Warpaint - Warpaint
Record Label: Rough Trade
Release Date: January 21, 2014
Even having discovered Warpaint in 2012, roughly the midpoint between their debut album The Fool and this, their eponymous sophomore effort, the wait has felt eternal. The group—vocalists/guitarists Emily Kokal and Theresa Wayman, bassist Jenny Lee Lindberg, and drummer Stella Mozgawa—holed themselves up at Joshua Tree to write this record, and the end result sonically conjures the vacant desert locale. They have always been a band brimming with potential, and their first release in four years shows a band alive with a humble confidence that is evident from the very start.
Though they let their light side show by leaving in an audible “sorry!” on the intro, the first song “Keep It Healthy” is as clear a statement as any that Warpaint mean business. The odd time signature and layered percussion suggest an ambition to not only match their previous effort, but to blow it away entirely. Kokal’s voice sounds as angelic and honey-drenched ever, while Mozgawa’s distinctive, pulsing beats, combined with Lindberg’s wandering bass lines, remain the driving force under which the haze of guitars and keyboards can float.
Lead single “Love is to Die” is arguably the poppiest song Warpaint has written to date, with a straightforward song structure and catchy chorus, but the propelling drums and bass line is classic Warpaint. “Hi” follows up with a distinctly darker sound, shifting from chill ride-along to quiet and intense, with layers of harmony washing over everything. The songwriting is both interestingly complex and beautifully simple, and the vocals even more ethereal than on previous releases.
There is, in fact, an unmistakably sexual air to this album. Not in an overtly graphic way, but in the way that music can lull the listener to a state of bliss and let them just hang there for a while. Whether it’s Wayman or Kokal delivering the vocals, it’s not hard to picture them singing to a lover; something about Wayman singing “I’m in heaven,” sound persuasively genuine.
As producers go, Flood was worth waiting for. He ensures that the soundscapes Warpaint create are expansive but free of unnecessary gloss. It easily brings to mind the desired effect of sitting in a room and just watching the band perform. Much like The Fool enveloped the listener and carried them to another plane of existence, Warpaint cultivates an aural landscape with enough space to float through; each element is given its room to breathe and contribute to the whole.
Warpaint have gradually begun introducing electronic elements into their music, and now there are points where they abandon guitars altogether. “Biggy,” for example, rides a slow, grooving beat under a deep bass line while lightly pulsing keyboards and some synth effects dot the empty landscape. It’s a track that seems ripe for sampling by some hip hop artist, fitting since hip hop was specifically mentioned as a source of influence on this album, if not in musical substance than definitely with respect to style and flow.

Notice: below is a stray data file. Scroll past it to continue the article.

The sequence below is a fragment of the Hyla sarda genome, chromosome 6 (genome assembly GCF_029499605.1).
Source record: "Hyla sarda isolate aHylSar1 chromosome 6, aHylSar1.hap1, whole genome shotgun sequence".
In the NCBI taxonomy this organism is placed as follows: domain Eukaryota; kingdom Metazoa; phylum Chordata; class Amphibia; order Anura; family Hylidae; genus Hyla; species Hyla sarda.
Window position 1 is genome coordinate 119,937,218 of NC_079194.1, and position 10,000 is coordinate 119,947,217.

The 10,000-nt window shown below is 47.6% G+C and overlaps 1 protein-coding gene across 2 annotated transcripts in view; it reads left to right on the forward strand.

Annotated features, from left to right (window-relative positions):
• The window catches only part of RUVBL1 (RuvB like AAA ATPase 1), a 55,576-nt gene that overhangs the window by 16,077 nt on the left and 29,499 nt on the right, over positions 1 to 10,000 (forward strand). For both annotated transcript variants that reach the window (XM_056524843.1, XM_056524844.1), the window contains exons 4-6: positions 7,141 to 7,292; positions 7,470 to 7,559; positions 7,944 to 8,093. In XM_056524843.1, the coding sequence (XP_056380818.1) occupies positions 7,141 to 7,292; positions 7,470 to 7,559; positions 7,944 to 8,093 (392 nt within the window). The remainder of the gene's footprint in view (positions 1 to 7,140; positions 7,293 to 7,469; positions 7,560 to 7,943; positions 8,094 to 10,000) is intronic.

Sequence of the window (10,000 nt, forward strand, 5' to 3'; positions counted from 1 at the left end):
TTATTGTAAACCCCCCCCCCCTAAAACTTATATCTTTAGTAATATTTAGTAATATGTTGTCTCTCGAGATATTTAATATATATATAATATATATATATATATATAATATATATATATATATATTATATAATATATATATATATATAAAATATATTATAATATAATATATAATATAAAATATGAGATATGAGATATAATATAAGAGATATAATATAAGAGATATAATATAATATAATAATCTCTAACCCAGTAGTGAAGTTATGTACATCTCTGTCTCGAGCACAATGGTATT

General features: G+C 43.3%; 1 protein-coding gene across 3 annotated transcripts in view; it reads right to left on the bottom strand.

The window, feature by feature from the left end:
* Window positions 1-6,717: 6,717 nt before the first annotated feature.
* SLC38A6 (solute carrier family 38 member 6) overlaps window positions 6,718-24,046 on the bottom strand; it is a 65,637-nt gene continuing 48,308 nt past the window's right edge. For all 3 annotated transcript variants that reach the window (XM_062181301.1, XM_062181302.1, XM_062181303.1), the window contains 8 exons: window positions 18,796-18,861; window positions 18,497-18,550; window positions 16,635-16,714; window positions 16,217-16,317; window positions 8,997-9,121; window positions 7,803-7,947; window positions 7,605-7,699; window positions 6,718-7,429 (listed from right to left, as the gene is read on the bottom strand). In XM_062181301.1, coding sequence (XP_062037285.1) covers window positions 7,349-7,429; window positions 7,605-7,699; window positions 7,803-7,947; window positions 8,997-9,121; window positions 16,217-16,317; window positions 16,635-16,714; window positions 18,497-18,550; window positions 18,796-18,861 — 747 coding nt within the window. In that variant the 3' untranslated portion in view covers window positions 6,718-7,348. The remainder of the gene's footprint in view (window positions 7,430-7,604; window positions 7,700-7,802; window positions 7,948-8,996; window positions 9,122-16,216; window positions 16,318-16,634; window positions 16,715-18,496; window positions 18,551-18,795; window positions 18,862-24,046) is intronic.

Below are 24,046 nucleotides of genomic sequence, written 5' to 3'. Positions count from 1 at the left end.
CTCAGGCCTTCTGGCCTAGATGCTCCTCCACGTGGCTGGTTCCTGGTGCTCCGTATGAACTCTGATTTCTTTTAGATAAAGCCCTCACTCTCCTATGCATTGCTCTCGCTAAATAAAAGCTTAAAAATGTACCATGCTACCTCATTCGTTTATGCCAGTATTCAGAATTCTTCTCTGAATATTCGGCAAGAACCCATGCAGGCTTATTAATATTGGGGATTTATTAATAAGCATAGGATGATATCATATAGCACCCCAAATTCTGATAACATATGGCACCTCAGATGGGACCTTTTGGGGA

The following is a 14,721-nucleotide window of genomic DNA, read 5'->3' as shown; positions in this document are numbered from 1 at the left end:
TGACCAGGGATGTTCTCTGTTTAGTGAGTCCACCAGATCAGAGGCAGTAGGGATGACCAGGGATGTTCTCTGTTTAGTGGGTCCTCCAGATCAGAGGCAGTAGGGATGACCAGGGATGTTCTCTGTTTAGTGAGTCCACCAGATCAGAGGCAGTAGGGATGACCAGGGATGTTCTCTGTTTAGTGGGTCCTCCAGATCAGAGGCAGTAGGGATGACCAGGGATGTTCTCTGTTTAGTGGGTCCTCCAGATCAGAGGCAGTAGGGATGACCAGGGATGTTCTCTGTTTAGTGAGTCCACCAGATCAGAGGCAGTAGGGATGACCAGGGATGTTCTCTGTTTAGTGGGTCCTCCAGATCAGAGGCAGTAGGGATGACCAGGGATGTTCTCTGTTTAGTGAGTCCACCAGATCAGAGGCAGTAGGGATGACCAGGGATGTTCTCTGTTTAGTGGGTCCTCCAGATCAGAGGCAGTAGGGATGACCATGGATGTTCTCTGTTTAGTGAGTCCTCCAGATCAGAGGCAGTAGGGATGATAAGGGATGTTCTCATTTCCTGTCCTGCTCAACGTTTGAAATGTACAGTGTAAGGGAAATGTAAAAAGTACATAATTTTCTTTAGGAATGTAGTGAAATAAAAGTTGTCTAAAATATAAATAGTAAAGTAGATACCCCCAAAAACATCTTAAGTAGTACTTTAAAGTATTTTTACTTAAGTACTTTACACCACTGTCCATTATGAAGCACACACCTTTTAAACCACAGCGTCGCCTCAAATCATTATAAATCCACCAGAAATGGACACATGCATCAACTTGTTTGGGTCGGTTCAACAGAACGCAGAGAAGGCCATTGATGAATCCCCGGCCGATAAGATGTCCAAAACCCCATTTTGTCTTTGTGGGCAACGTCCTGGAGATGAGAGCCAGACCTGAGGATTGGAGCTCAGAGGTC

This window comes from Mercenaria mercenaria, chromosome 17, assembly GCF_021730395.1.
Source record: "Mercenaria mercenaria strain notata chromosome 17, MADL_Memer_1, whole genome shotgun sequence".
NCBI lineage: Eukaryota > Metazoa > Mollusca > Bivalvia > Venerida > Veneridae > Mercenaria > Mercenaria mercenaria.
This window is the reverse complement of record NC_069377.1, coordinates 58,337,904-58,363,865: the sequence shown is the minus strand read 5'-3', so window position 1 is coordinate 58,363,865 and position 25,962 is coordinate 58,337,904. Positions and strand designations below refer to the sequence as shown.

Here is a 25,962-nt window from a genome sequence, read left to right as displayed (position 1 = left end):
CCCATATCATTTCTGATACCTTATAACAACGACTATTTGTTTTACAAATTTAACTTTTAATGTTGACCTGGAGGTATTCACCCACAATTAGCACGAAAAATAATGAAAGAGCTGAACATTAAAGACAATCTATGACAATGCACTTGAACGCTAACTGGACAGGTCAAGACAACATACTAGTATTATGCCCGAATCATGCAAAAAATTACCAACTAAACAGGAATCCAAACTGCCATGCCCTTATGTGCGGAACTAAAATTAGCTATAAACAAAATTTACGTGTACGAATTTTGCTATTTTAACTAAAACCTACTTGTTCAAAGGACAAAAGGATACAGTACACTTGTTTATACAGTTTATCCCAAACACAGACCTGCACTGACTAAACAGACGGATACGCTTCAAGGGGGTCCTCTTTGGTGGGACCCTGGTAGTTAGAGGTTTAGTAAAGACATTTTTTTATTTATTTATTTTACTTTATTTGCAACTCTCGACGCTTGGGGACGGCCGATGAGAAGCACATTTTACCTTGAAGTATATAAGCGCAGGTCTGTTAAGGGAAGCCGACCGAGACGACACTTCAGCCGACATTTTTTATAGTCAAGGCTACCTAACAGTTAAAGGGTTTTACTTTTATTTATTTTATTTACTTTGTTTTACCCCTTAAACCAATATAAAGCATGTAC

Their light side comes to the forefront again on “Disco//very,” an album highlight that sees the group lyrically channel their inner rap group over the sounds of an underground disco club. Gang vocals warn the listener “don’t you battle, we’ll kill you, rip you up and tear you in two” in the most fun way those words can be said. You can just picture the band donning the substance of their namesake as they unleash their battle cry to the world.
But the true theme to this album is the various forms of love. Whether it’s a straight love song like “Teese,” with a surprisingly vulnerable sounding Wayman spinning webs over soft acoustic guitar and R&B influenced rhythm; love for their band on “Drive,” a realization of how fortunate they are to be living their dream “into the eye, into the storm;” or closer “Son,” one for Wayman’s own that glides to the finish line with rolling snares and vocals as pensive as they are touching. You can almost hear Wayman overcome with emotion herself singing, “You can rest in finding that your roses will grow older, you can see the reason why your story is not over.”
Nor is Warpaint’s. This is an album that rewards multiple listens; with each repeated spin some new element is discovered, and those songs that once seemed deceptively lunar and foreboding reveal subtleties that slowly rise to the surface, enriching the depth of the experience.
Unless you’re Weezer, you can only self-title a record once. So what prompted Warpaint to pick this moment in time to immortalize? With this being the first release featuring all four current members being involved in the creative process from the ground up, using the three full years of touring experience that they’ve gained to their advantage, it almost feels like a new beginning for the band. The release of this album, that forever commemorates this snapshot of this band at this moment in time, arrives along with a realization that this may be just the beginning of something truly great.